Another story involves one of our own congregations, who have taken up the Logopraxis study programme. One person related to me how in the past, when questioned about the teachings of the church, members would typically defer to the minister. But recently, they have begun to speak from their own understanding of the teachings instead, drawing upon the conviction that grows with the lived practice of spiritual principles. One can quickly appreciate how much more powerful a congregation of such people might be: many voices capable and willing to speak from the teachings instead of just one, many pairs of hands working to build the kingdom.

“But I couldn’t possibly do those things, I’m not …”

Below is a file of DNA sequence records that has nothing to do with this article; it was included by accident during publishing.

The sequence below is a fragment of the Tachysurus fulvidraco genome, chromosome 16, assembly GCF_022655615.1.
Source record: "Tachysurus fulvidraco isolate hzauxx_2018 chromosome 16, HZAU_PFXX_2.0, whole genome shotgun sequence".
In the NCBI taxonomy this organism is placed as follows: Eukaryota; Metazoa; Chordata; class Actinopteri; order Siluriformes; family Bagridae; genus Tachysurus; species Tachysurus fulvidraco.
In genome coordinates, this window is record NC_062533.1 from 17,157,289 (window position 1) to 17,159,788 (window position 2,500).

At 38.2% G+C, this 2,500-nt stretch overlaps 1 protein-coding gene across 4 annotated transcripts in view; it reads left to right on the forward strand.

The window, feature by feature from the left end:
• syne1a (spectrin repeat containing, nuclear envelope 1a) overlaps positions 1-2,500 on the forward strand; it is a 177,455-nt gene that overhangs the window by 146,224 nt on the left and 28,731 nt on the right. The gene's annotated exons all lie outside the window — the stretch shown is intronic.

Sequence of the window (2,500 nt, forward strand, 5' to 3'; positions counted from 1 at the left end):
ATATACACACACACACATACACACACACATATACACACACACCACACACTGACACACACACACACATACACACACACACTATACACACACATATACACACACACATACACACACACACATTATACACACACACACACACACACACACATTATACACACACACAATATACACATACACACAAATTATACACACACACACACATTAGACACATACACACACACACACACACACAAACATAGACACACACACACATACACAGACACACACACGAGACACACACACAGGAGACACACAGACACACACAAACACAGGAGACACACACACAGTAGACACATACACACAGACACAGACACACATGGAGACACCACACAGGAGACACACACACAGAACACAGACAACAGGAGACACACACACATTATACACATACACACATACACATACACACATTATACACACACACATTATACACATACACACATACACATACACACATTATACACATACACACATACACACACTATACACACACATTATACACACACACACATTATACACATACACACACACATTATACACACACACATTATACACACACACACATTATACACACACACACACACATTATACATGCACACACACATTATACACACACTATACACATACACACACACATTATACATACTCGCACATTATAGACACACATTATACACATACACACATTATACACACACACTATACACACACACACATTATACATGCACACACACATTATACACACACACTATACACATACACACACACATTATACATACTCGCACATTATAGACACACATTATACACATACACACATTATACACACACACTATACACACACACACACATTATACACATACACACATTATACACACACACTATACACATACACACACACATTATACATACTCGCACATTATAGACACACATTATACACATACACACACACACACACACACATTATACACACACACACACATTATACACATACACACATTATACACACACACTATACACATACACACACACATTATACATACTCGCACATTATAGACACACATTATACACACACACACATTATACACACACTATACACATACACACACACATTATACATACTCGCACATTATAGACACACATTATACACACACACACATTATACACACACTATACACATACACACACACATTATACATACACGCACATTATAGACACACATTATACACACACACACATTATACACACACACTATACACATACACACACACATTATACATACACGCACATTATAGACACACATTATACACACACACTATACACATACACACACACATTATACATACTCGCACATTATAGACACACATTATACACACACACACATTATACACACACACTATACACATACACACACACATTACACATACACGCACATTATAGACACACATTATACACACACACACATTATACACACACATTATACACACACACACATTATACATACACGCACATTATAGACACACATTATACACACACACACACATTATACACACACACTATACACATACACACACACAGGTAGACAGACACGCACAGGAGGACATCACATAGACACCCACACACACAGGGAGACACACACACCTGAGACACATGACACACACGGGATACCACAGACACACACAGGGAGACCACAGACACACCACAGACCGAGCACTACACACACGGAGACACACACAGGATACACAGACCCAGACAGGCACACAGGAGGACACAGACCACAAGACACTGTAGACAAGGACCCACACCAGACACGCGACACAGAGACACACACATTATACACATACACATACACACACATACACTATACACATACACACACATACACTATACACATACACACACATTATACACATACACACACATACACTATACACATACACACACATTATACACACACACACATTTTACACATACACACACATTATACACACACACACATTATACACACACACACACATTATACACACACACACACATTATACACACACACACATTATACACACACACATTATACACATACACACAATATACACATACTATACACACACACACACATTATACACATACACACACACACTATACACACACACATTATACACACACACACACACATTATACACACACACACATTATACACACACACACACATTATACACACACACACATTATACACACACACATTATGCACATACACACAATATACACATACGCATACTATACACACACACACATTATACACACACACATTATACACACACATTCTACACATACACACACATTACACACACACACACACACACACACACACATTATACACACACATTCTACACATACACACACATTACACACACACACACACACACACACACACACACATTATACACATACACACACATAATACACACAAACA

Don’t worry about what you’re not. Think about what you ARE, think about what inspires you, think about what connects you to other people, think about the value and meaning the church is in your own life. Not everyone is a preacher.

Not everyone is a teacher. Not everyone is a leader, or a great conversationalist, or a cook, or … the list goes on. While not everyone is, someone is, and what you are might be an important part of a bigger whole. And that bigger whole might be less than it could be without you.

That is the lesson of the fractal.